A study of in-flight Wi-Fi options is underway for Frontier and Midwest Airlines by the new owner of both carriers - Republic Airways Holdings.
Frontier emerged from its Chapter 11 restructuring on 1 October as a subsidiary of Republic Airways Holdings. Republic closed on its purchase of Midwest Airlines on 31 July.
Frontier head Sean Menke was recently named Republic's chief marketing officer responsible for strategy, planning, sales, marketing distribution and customer experience for both Frontier and Republic.
In a recent interview with ATI Menke said Republic management is fully steeped in crafting the 2010 business plan for Frontier and Midwest. "One thing we're spending a lot of time on is connectivity," he says.
One of Midwest's main rivals in the Milwaukee market AirTran Airways aggressively equipped its fleet over the summer to offer the Gogo connectivity solution supplied by Aircell. Other Gogo customers include Air Canada, American, Virgin America, Delta-Northwest, United, US Airways and Virgin America. At present only AirTran and Virgin America offer Gogo fleet-wide. Delta is in the midst of equipping its fleet and American plans to equip a large portion of its domestic fleet with Gogo capabilities.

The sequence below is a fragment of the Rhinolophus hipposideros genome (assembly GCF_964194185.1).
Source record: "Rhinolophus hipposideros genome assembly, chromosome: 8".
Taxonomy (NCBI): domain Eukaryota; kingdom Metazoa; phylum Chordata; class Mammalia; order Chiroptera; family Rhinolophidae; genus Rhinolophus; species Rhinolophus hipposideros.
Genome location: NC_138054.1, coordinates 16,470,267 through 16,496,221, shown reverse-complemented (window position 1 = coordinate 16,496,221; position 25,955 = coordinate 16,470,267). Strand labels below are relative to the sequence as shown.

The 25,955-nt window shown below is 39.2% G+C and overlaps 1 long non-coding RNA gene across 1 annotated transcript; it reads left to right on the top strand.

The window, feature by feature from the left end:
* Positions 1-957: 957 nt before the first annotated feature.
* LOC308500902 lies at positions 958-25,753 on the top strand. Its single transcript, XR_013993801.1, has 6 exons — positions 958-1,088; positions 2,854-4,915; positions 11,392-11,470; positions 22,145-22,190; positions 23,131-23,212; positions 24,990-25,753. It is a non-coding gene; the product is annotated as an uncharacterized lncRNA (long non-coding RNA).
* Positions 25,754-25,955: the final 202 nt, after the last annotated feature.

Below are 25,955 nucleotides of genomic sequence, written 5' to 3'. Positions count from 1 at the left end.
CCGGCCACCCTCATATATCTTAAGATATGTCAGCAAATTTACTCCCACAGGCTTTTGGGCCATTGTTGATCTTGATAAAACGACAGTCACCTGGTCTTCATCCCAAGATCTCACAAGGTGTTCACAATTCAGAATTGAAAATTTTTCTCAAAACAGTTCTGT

Recently AirTran CFO Arne Haak told ATI that while the carrier has a confidentiality agreement with Aircell and cannot reveal high-level details of Gogo usage, customer response to the product has been positive. Echoing similar comments from other carriers offering Gogo, he says the product in general has a wider use on long-haul flights and among business travellers.
Haak says that "if you pay close attention" Aircell is trying different ideas to evaluate optimal pricing.
In July of this year Aircell introduced a rate of $5.95 for flights that are 90 minutes or less, and a 24-hour option for $12.95 that covers multiple flights on a carrier during a single day. Those pricing points join standard rates of $12.95 on three-hour plus long haul flights and $9.95 on legs lasting less than three hours.
Menke, meanwhile, says that the LiveTV product that is a signature of Frontier's inflight service might not be ideal to introduce into Midwest's product offerings. Frontier's average flights from are two-and-a-half hours while the average Midwest flight from Milwaukee is roughly one-and-a-half hours. Frontier was an early adapter of LiveTV. The carrier began introducing seatback television for a fee in 2002.